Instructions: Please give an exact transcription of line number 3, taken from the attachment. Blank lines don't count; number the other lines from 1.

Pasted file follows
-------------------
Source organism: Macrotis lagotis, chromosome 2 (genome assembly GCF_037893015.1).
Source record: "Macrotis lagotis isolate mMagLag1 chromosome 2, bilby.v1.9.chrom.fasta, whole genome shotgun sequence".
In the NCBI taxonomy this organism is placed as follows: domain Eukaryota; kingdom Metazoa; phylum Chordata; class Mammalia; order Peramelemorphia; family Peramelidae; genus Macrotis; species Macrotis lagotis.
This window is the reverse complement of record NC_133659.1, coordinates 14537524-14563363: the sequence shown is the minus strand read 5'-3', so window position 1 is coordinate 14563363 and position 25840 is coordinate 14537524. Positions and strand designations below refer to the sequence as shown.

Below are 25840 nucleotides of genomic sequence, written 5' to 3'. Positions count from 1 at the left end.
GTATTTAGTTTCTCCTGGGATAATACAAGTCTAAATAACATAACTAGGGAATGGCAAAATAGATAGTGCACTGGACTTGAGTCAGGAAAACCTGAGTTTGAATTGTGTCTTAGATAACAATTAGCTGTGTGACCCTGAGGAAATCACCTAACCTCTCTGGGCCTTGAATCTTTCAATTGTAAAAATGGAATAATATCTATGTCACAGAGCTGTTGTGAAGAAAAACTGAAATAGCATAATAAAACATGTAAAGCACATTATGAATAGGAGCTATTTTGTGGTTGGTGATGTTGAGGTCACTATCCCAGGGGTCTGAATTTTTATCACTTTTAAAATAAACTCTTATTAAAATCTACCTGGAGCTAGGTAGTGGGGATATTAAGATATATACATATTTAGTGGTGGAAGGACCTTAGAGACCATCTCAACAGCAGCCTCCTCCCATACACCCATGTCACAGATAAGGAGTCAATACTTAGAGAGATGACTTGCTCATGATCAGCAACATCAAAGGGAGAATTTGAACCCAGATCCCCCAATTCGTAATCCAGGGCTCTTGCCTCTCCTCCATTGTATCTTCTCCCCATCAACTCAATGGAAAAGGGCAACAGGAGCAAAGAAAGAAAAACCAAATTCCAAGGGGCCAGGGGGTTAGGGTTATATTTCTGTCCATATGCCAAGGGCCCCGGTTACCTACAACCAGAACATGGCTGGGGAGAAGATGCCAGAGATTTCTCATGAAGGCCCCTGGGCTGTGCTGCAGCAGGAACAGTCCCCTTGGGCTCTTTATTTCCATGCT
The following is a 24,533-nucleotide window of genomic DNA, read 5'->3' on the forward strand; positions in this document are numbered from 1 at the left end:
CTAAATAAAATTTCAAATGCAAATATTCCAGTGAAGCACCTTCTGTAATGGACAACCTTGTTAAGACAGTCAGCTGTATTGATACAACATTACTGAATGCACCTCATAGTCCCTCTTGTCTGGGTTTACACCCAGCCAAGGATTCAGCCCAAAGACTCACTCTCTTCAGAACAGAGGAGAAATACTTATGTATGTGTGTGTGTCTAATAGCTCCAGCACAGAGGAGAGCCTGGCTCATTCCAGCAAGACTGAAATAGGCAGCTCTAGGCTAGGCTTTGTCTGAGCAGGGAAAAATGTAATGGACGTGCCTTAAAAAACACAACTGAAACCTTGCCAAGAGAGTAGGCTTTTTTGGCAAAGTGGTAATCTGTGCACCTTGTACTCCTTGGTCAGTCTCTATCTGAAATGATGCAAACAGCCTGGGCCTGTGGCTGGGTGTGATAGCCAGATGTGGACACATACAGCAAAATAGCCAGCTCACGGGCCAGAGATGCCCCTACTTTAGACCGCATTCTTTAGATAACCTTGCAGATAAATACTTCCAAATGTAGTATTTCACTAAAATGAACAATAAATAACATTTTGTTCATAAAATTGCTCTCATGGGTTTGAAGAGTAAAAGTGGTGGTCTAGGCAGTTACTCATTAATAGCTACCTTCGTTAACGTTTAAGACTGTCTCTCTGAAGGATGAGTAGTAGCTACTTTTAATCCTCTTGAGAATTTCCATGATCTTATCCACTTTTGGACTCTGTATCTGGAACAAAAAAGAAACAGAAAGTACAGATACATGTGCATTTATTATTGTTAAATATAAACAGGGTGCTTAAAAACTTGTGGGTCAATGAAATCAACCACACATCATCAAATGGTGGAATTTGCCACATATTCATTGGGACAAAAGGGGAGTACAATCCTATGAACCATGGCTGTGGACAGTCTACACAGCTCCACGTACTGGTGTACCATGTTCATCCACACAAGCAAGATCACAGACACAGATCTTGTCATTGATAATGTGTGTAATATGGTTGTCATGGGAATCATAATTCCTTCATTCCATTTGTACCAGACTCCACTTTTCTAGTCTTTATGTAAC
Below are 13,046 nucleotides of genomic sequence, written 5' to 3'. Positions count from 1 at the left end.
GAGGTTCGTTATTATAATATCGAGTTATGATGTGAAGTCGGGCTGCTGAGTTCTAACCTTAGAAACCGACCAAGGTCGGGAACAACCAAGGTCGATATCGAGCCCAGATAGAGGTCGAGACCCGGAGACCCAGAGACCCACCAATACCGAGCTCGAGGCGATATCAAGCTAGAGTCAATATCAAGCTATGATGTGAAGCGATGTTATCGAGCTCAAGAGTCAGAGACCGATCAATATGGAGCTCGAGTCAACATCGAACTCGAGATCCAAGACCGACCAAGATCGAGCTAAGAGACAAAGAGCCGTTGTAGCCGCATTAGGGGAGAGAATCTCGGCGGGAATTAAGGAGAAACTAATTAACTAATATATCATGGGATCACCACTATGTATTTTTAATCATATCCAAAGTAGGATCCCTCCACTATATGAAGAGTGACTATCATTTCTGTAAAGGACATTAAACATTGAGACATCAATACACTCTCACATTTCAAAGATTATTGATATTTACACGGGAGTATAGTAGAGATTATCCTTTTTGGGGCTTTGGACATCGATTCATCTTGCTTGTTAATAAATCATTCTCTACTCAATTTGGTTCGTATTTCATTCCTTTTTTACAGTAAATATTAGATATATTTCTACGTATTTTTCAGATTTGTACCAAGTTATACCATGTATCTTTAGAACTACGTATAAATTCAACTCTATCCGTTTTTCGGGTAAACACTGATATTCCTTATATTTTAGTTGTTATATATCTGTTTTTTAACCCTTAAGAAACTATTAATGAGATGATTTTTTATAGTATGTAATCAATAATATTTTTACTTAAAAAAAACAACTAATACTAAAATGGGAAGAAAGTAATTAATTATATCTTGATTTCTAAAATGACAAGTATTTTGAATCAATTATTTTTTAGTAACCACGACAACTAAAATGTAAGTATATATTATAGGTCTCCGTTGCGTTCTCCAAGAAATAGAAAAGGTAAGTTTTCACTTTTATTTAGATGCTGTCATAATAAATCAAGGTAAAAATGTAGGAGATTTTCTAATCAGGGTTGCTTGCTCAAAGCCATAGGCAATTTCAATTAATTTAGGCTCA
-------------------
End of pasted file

In the NCBI taxonomy this organism is placed as follows: domain Eukaryota; kingdom Metazoa; phylum Chordata; class Mammalia; order Peramelemorphia; family Peramelidae; genus Macrotis; species Macrotis lagotis.